The Centers for Disease Control and Prevention estimates that about one out of every four adults in the United States has arthritis, and that’s based only on doctor-diagnosed cases. There may be millions more with unreported arthritis.
Although each of the 100+ types of arthritis has slightly different characteristics, they all cause joint inflammation, stiffness, and limited range of motion. If you’d like to sidestep this common and debilitating condition, we can help.
NEIL GHODADRA, M.D. in West Los Angeles and Thousand Oaks, helps many Southern Californians manage arthritis — and stave it off when possible. The question is: Is it possible to prevent arthritis? Dr. Ghodadra explains.
Is arthritis preventable?
Some types of arthritis are unavoidable. For example, rheumatoid arthritis (RA) is an autoimmune disease that causes your immune system to mistake your joint tissues for foreign bodies and attack them. Although the exact cause of RA isn’t fully understood, researchers believe some people have a certain gene that activates later in life, perhaps due to a virus or injury, triggering the disease.
Other types of arthritis set in due to injuries and physical activity, and here’s where you may be able to ward off the disease — or at least delay or mitigate it. Osteoarthritis (OA), the most common type, occurs when years of activity wear down the protective cartilage in your joints until bones rub on bones.
The short answer to the question is no, you can’t prevent arthritis. The long answer is that it’s complicated, and you can avoid some of the precursors to arthritis and the conditions that make you more vulnerable to arthritis, even if you can’t fully prevent the disease. Beyond that, genetics and luck dictate your fate.
Attempting to prevent arthritis comes down to understanding your risk factors, and taking steps to mitigate them.
Arthritis risk factors you can’t control
Although anyone can get arthritis, certain circumstances make you more likely to develop it, and you can’t do anything about some of them, like:
- Age; after 50, you’re risk increases
- Genetics; arthritis runs in families
- Gender; women get arthritis more often than men, especially after menopause
- Past injuries; injured ACLs and rotator cuff often develop arthritis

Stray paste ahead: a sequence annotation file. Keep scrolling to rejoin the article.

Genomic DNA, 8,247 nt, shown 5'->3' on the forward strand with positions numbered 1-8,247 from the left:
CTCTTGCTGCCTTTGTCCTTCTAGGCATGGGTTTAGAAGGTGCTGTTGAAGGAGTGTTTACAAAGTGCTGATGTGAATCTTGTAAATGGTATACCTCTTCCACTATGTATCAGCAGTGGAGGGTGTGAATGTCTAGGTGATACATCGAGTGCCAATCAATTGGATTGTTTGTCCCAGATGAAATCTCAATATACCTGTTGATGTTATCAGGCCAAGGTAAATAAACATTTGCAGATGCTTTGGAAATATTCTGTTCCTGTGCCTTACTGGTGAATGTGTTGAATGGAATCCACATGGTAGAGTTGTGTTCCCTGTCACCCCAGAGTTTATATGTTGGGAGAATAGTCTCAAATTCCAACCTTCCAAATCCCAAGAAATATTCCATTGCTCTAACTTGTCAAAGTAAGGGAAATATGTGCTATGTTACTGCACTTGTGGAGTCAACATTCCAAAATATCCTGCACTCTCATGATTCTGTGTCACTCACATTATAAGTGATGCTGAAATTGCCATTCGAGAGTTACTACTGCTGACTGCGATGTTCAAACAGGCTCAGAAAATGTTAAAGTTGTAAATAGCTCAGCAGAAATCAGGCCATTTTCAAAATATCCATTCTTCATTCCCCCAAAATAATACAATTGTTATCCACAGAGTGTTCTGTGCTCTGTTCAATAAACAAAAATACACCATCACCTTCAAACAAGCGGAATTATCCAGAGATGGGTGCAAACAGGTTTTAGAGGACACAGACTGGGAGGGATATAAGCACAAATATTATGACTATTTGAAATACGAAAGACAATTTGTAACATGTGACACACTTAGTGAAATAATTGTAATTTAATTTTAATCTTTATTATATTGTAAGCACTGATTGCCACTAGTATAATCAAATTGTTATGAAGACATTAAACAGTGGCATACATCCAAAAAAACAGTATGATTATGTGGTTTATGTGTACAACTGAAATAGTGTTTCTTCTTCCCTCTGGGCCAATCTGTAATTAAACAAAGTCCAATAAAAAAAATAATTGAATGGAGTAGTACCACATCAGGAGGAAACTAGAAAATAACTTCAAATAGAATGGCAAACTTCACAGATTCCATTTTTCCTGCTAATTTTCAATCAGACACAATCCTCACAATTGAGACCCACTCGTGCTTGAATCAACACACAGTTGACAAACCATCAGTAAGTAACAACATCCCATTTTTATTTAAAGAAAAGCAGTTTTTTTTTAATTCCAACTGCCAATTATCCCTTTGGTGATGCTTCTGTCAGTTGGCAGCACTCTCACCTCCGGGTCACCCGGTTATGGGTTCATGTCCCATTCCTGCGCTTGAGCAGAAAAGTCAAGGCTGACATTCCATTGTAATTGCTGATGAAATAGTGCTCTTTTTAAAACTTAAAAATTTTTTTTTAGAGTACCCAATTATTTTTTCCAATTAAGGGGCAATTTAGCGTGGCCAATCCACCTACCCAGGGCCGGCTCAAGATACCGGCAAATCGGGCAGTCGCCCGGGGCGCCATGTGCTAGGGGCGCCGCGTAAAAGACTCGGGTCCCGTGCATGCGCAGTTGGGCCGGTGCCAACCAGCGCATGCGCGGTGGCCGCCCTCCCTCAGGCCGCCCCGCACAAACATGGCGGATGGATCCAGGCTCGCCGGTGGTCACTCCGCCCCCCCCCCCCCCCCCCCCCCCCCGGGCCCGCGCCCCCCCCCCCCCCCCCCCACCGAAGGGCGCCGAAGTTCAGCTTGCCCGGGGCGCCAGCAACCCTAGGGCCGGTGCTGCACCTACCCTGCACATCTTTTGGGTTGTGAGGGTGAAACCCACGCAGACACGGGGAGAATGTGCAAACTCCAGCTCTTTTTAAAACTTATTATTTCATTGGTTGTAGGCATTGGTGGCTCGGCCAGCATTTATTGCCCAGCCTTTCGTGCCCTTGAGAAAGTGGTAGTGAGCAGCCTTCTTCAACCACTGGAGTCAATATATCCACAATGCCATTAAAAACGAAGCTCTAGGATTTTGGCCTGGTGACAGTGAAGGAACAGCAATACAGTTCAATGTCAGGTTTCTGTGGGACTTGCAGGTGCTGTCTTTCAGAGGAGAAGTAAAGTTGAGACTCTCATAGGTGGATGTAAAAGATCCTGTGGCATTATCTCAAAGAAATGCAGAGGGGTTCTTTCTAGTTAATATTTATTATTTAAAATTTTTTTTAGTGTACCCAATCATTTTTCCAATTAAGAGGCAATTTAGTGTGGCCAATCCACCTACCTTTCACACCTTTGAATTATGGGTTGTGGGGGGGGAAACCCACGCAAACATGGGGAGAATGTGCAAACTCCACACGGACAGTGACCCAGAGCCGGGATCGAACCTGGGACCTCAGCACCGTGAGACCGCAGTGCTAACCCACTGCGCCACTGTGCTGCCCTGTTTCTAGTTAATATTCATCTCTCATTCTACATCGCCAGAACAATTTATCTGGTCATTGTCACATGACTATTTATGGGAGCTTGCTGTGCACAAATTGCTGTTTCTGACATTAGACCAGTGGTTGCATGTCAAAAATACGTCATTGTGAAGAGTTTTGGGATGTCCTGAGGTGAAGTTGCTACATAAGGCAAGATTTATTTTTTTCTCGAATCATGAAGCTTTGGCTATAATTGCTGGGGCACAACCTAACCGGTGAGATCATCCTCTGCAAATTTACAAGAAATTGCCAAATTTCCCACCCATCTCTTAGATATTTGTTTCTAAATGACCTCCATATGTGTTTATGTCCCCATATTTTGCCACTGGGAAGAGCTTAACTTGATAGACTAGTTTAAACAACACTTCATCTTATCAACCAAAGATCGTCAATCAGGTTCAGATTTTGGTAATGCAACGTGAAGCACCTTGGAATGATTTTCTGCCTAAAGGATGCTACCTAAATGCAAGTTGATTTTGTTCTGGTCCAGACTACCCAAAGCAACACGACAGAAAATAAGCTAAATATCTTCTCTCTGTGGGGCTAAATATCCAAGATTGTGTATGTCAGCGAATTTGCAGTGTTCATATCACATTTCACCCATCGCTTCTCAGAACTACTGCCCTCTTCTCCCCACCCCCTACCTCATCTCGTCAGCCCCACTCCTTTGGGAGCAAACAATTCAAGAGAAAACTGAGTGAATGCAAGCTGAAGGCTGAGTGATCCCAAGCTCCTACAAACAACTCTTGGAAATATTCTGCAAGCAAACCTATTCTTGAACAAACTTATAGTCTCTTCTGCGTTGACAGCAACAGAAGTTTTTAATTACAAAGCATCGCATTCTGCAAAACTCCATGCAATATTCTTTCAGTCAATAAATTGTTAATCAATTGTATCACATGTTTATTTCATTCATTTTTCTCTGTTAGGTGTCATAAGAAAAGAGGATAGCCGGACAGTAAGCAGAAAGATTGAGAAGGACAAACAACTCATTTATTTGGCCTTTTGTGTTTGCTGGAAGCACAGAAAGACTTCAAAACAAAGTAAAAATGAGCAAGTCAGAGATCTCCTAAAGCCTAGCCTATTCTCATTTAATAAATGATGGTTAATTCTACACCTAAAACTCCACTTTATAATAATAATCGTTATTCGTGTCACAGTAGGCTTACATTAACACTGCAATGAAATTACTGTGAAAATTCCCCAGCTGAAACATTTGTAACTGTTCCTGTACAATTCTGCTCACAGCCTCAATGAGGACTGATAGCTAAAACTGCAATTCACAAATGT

These factors don’t mean you’re doomed to develop arthritis, they just mean that your chances are higher.
Arthritis risk factors you can control
Your best shot at preventing arthritis involves controlling the preventable risk factors, such as:
- Overweight and obesity; extra pounds stress and damage your joints
- Repetitive use; hobbies and jobs that overuse certain joints increase your arthritis risk
- Muscle strength; weak muscles don’t support your joints properly
- Diabetes; uncontrolled blood sugar inflames your joints
Managing your weight and overall health can help you avoid arthritis or delay its onset.
What to do if you have arthritis
If arthritis has already set in, come see Dr. Ghodadra sooner rather than later. Early treatment can prevent permanent joint damage and slow the disease’s progression. While we create an individualized treatment plan that addresses your unique symptoms, most people can benefit from targeted activity modification and over-the-counter anti-inflammatory medications, such as ibuprofen.
However, don’t mistake activity modification for activity cessation. Movement is one of the best medicines for arthritis, and with the exception of an acute flare-up, exercise is an effective pain reducer. Physical activity releases endorphins, hormones that ease pain and make you feel better. It also lubricates your joints and reduces stiffness.
Physical therapy is the best way to relieve arthritic joint pain with activity. Our experts teach you precise movements that promote healing, decrease inflammation, and get you moving again.
Dr. Ghodadra also offers state-of-the-art treatments that boost your body’s healing power. Platelet-rich plasma (PRP) therapy and bone marrow aspirate concentrate (BMAC) are two regenerative medicine modalities that use your blood’s components to accelerate tissue healing.
If and when arthritis has damaged your joints beyond the scope of these treatments, Dr. Ghodadra may recommend joint-replacement surgery.
Learn more about preventing and treating arthritis by calling our friendly NEIL GHODADRA, M.D. staff at 310-929-4787 today.